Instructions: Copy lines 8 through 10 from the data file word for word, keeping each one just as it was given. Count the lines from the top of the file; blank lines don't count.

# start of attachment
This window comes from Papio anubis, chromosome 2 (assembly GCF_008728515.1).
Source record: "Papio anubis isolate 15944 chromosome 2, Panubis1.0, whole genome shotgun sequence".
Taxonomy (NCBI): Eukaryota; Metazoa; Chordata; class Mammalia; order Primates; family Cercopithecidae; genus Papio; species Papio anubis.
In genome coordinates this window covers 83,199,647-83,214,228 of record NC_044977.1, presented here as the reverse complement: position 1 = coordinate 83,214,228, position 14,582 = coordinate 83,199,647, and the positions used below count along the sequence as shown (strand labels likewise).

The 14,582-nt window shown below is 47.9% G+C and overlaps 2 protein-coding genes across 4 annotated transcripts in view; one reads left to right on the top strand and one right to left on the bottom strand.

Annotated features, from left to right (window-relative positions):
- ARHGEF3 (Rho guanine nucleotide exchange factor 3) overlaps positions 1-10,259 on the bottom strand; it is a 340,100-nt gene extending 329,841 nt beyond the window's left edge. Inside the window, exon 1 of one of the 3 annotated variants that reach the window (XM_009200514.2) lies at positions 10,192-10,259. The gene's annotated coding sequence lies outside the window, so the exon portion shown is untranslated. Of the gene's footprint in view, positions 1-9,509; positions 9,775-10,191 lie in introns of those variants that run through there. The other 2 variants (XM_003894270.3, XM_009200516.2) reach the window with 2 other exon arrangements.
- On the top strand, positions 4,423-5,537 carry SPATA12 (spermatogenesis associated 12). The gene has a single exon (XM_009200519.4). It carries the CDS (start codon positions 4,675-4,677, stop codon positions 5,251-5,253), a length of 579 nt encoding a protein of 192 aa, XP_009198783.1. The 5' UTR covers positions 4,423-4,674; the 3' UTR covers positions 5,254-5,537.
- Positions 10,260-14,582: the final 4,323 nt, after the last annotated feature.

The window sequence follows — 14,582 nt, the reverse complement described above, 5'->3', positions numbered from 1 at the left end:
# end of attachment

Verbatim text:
- On the top strand, positions 4,423-5,537 carry SPATA12 (spermatogenesis associated 12). The gene has a single exon (XM_009200519.4). It carries the CDS (start codon positions 4,675-4,677, stop codon positions 5,251-5,253), a length of 579 nt encoding a protein of 192 aa, XP_009198783.1. The 5' UTR covers positions 4,423-4,674; the 3' UTR covers positions 5,254-5,537.
- Positions 10,260-14,582: the final 4,323 nt, after the last annotated feature.

The window sequence follows — 14,582 nt, the reverse complement described above, 5'->3', positions numbered from 1 at the left end: